The European Automobile Manufacturers Association (ACEA) counts 298 automobile factories operating across Europe and employing about 2.7 million people. Thousands of other production sites and millions of jobs are in the value chain. The specifics of internal combustion engines (ICEs) — with thousands of parts to produce and transport along the value chain — call for this abundance of producers and suppliers and create the business case for an industry that has been the backbone of industrial economies for decades. 

Electric vehicles (EVs) make most of these details redundant, however. Instead of thousands of moving parts, EVs need dozens; instead of thousands of workers, the new generation of highly automated assembly lines needs only hundreds.


After missing the starting gun, legacy original equipment manufacturers (OEMs) are committing to EVs to close the gap with EV-native competitors such as Tesla as electric mobility (e-mobility) gains momentum.

However, they face a delicate transition: while they ‘electrify’ their production base, they have to divest or repurpose existing facilities serving ICE models. Production sites worth billions of dollars risk becoming ‘stranded assets’, whose use case weakens as the uptake of EVs accelerates. The future of these sites is in jeopardy, and will eventually determine how successfully the legacy OEMs transition to EVs. 

Risks of stranding

After sending mixed signals to the market for years, major OEMs have publicly embraced the EV revolution as the Covid-19 pandemic gave governments a chance to reset their mobility policies while producers revisited their production plans. The biggest names in the sector have come out with ambitious proposals to ‘electrify’ their offer and production base. None has been as vocal as Volkswagen. 

The German powerhouse, whose environmental policies were tainted by the ‘dieselgate’ scandal that hit the group in 2015, made a splash in early 2021 when it announced total investments in e-mobility of €35bn. Its goal is to sell 1m electric vehicles per year by 2025 and 70 all-electric models across the whole group by 2030.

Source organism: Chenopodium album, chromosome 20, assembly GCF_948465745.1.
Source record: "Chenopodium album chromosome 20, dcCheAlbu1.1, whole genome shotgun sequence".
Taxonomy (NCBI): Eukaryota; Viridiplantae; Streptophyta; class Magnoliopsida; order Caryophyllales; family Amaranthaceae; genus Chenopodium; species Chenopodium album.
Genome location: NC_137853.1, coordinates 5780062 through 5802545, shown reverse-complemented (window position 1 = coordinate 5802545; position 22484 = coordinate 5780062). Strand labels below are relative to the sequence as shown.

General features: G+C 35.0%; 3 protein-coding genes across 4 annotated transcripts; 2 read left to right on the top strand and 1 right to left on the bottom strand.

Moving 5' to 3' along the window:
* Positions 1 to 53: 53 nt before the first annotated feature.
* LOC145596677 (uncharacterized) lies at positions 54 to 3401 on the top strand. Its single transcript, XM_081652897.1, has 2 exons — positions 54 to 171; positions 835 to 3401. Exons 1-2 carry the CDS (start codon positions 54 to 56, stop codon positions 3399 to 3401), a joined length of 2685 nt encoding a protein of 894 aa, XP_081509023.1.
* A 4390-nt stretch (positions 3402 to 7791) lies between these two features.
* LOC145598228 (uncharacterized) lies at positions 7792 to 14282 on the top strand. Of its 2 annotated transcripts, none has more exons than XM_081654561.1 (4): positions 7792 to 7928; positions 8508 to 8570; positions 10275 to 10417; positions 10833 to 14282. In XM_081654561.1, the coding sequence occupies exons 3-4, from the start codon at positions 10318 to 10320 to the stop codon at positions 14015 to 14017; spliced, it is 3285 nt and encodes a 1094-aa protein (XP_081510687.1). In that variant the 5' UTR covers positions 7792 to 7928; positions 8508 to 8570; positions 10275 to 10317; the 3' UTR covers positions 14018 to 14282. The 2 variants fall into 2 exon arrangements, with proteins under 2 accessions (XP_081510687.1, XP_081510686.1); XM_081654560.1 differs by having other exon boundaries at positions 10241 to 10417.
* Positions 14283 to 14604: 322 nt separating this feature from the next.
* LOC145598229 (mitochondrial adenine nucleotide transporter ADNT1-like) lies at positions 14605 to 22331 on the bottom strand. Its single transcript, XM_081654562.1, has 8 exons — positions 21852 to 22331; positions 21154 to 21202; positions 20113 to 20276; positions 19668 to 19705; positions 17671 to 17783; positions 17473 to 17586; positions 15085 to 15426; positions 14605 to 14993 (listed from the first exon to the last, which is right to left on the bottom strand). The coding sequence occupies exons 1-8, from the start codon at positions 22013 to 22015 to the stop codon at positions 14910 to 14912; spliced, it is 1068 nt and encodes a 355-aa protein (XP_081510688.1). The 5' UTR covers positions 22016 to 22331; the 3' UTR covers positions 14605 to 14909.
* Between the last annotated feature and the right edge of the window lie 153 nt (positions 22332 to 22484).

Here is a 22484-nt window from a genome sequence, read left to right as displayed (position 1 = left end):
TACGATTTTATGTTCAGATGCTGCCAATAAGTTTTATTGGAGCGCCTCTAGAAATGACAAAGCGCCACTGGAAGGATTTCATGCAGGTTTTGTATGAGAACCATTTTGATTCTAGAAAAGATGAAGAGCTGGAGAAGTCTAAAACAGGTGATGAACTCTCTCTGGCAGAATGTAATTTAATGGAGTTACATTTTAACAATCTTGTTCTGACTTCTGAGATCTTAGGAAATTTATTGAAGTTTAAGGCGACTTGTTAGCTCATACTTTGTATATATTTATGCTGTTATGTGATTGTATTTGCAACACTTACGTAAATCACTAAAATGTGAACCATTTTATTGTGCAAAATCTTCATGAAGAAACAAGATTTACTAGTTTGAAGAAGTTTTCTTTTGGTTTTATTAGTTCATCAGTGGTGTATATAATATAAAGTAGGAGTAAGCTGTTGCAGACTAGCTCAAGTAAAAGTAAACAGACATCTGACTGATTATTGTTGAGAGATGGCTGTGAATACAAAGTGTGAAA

Volkswagen announced that the new e-cars will be built at eight facilities across Europe, China and the US, while six ‘gigafactories’ will produce the batteries needed to power them — though it has made little reference to its existing 118 production plants scattered around the world.  

“Over 95% of cars sold are fossil fuel-based [2018 data], and so virtually all production assets are optimised for internal combustion engine car production,” wrote the Stockholm Environment Institute (SEI) in a 2018 report. “To shift these lines to production of a new type of car will require the same type of investment as does every new model launch. However, the difference this time is that the changing market landscape might force the car manufacturers to invest in a new asset base before the current is outdated, leaving equipment, tools and facilities stranded. Some car manufacturers have invested in production lines that are flexible enough to handle several platforms, but many have not.”

The SEI estimates that a chunk of the OEMs’ European production base (plants and equipment) worth €65bn is exposed to “significant risk” of stranding by 2025 in a scenario where mobility models move towards EVs. 

Zero-sum game? 

OEMs are working to prove these estimates wrong by playing a zero-sum game where they swap ICE models with EV models. Volkswagen, for example, is investing €1.2bn to repurpose its car factory in Zwickau, Germany, to switch local production to EVs. Stellantis’s production site in Tremery, France — considered one of the world’s largest diesel engines plants — has been gradually electrifying so that production of electric powertrains reaches 900,000 units by 2025, from 120,000 units in 2020. Similar transitions are taking place in dozens of other production facilities across the continent.